After a previously agreed number of years, the PPA will end and the landlord will own the panels.

There are no eligibility requirements, as this isn't a grant – it's a business arrangement.

If a landlord owns social housing, they can enter into a PPA scheme for their property.

Potential savings with PPA Schemes

Social housing residents will be able to buy solar energy at a set rate that'll typically be much lower than electricity from the grid.

The company that enters into the PPA with your landlord can change the price of the solar energy they sell you at any time.

However, you should still be able to save hundreds, if not thousands of pounds over the panels' 25-year lifespan – and with no upfront costs for you.

How to apply for PPA Schemes

There's no application process. Your landlord simply needs to enter into a PPA with a company that offers this service to social housing.

The only thing you can do is present the idea to your landlord, if you feel comfortable doing that.

Hopefully they'll respond positively, as a solar PPA could save them and their tenants (including you) a great deal of money over the next few decades.

Solar finance and solar panel loans

Here are the companies that currently offer solar panels on finance:

  • E.ON
  • Scottish Power
  • SolarStyle

These firms offer low-interest solar panel loans that require monthly installments, with interest rates and repayment periods that vary from 0% over 1-3 years to 7.9% over 10 years.

You may also be able to get a loan from your bank to cover solar panel installation costs. Most banks offer personal loans specifically for home improvements, which could be used for renewable energy developments.

If you can’t afford the total upfront cost of a brand new solar panel system and would rather not take out a loan, it's worth looking into the cheapest solar panels on the market or any second-hand solar panels.

Some councils around the UK are also offering to install solar panels onto council houses for a discounted price – but this depends on the amount of funding the borough has. You can find out more about this on our page: Can You Put Solar Panels On Your Council House?

Solar panel schemes offered by banks

SchemeRegister byWho's eligible?Potential savings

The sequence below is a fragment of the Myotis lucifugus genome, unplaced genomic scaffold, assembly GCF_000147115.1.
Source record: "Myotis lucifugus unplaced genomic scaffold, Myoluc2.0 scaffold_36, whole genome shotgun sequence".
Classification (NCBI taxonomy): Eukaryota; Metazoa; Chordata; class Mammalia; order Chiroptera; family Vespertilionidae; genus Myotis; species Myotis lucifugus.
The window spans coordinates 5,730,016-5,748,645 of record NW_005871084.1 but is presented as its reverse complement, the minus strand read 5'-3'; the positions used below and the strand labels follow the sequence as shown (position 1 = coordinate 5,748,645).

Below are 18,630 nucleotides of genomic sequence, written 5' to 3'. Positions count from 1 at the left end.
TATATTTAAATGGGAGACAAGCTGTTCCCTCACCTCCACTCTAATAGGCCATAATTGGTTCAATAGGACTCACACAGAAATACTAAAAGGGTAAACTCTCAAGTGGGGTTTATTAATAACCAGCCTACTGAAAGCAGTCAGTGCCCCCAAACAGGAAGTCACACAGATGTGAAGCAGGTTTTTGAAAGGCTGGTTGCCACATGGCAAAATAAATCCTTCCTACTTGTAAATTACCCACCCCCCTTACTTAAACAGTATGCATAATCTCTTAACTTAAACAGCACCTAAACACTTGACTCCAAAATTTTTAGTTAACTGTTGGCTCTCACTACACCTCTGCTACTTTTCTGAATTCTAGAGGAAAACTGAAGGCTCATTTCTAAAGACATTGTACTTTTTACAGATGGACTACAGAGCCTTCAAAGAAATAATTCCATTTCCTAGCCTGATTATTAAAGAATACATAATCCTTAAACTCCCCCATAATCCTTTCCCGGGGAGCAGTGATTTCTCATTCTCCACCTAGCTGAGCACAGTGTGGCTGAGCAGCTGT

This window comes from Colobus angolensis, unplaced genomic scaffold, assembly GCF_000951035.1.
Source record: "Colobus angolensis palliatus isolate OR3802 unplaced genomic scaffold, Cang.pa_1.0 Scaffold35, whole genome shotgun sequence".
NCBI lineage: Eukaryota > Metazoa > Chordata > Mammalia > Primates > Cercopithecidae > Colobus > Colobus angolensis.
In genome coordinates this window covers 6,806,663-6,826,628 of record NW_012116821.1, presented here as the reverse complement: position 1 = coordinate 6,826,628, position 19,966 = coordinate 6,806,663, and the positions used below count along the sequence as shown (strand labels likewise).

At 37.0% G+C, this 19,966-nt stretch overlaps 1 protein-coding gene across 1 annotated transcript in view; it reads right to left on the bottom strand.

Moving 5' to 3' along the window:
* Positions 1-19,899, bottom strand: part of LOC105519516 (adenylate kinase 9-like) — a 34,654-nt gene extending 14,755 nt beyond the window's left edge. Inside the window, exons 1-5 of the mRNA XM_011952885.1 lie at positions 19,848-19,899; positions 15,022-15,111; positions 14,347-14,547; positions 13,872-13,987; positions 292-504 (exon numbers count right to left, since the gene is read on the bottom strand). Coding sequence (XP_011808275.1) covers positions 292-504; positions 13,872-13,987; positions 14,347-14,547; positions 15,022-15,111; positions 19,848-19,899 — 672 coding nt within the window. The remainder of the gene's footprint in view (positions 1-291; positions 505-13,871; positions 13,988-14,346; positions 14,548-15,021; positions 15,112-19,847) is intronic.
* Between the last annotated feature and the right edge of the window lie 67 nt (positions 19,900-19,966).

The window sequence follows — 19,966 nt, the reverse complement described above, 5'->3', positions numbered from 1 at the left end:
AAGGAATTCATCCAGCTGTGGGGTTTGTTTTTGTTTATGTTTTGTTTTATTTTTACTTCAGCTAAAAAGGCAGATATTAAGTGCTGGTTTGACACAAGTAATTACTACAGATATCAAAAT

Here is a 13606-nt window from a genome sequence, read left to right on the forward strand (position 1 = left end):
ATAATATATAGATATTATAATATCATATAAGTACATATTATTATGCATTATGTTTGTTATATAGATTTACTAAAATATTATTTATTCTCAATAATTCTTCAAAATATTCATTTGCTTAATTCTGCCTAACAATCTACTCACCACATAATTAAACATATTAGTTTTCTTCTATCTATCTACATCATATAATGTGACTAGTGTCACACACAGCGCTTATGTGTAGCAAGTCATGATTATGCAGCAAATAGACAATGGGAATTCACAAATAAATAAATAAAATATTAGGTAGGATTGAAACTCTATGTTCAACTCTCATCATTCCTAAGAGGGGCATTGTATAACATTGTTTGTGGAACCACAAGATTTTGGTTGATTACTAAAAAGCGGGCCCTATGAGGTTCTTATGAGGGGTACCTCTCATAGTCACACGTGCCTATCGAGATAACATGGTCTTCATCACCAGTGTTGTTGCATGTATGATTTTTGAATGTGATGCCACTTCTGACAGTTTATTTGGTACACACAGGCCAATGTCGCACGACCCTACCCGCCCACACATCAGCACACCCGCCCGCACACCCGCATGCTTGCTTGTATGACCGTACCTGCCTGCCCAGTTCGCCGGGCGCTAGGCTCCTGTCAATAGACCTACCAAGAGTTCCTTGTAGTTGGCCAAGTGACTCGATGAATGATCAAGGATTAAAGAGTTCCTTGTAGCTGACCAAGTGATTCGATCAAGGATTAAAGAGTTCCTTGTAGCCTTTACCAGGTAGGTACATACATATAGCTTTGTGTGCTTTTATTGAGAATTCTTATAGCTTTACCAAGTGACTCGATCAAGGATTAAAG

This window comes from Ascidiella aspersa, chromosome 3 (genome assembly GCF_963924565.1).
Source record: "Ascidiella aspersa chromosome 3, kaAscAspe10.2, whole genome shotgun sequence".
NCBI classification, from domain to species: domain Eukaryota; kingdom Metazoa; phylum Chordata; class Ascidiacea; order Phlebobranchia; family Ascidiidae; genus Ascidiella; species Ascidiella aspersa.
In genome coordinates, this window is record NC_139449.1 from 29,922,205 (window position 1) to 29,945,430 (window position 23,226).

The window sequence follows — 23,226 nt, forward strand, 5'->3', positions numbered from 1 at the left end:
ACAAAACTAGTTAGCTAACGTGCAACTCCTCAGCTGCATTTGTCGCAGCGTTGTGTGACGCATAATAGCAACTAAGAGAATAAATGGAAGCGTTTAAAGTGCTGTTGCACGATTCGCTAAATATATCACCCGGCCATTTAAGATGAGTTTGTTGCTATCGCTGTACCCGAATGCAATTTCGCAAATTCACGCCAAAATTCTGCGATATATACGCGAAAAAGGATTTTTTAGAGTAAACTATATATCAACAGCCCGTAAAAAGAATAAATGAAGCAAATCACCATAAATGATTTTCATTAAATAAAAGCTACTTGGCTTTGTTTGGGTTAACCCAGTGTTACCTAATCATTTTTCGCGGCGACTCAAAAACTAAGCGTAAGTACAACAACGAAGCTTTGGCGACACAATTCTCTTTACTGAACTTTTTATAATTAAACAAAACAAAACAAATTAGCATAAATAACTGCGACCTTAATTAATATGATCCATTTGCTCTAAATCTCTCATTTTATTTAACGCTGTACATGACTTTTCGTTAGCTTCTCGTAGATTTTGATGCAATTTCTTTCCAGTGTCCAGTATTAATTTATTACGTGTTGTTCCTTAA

Barclays Greener Home Reward31 January 2024Homeowners with a Barclays mortgage who pay by direct debit£1,000
Halifax Green Living Reward31 October 2023Halifax customers with a mortgage or who are borrowing from Halifax for home improvements£500
Lloyds Bank Eco Home Reward31 October 2023Lloyds customers with a mortgage or who are borrowing from Lloyds for home improvements£500

Barclays, Lloyds, and Halifax all run schemes that may give you money after you install solar panels, if you have a mortgage with them.

You'll also qualify for this reward if you install solar thermal panels or a solar battery.

Just make sure you register in time, and complete the installation before the final deadline – then after the installation, you'll get your cashback reward.

Want to get a better idea of what it’s like to own a set of solar panels? Check out our case study with Shirley Ward – a 73-year-old retired office worker, based in North Yorkshire. 

Shirley has a 2.4 kW solar array and a Solax battery, and managed to break even on the system in 10 years. Despite electricity prices increasing around the world, Shirley’s panels have brought her energy bills down to £15 a month, instead of £50. 

Check out the full interview with Shirley to learn more about solar panels.

Can I still get free solar panels in 2023?

The short answer is no, unfortunately.

It’s hard to believe that, back in 2010 when the Feed-in Tariff began, companies would literally buy your solar panels for you. They’d put them on your roof, you’d benefit from the energy bill savings (and all that eco-friendly electricity), and they’d earn all the money from the Feed-in Tariff. It was an efficient system, but the 64% reduction in Feed-in Tariff payments in 2016 hurt the initiative, and it was shut down in 2019.

Other initiatives, such as Solar Together, are well worth looking into however, because you can make substantial savings on the cost of a solar panel system.

We've recently started covering solar panels in different regions too, such as our solar panels in Essex article.

What happened to the Feed-in Tariff?

The Feed-in Tariff was a government initiative that paid households for every kilowatt hour (kWh) of electricity that they produced from renewable sources, also known as the Generation Tariff. On top of this, homeowners were also able to sell any unused electricity to the National Grid (this was called the Export Tariff).

The Feed-in Tariff was a success. During its nine-year lifespan, it was a significant reason why the UK solar market has grown so rapidly.

The Feed-in Tariff concluded in April 2019, but anybody who signed up before the deadline will still receive payments until their contract (usually 20 years long) expires.

Why has the Feed-in Tariff concluded?

The government wanted to focus on more commercial, high-impact solar projects, and the fact that solar panel costs have fallen by 82% since 2010 means there isn’t quite as much need for subsidies.

That’s right, a solar PV system for a three-bedroom house in the UK currently costs £7,860. Compare that to around £20,000 just a decade ago. Check out our detailed guide to Solar Panel Costs to learn more.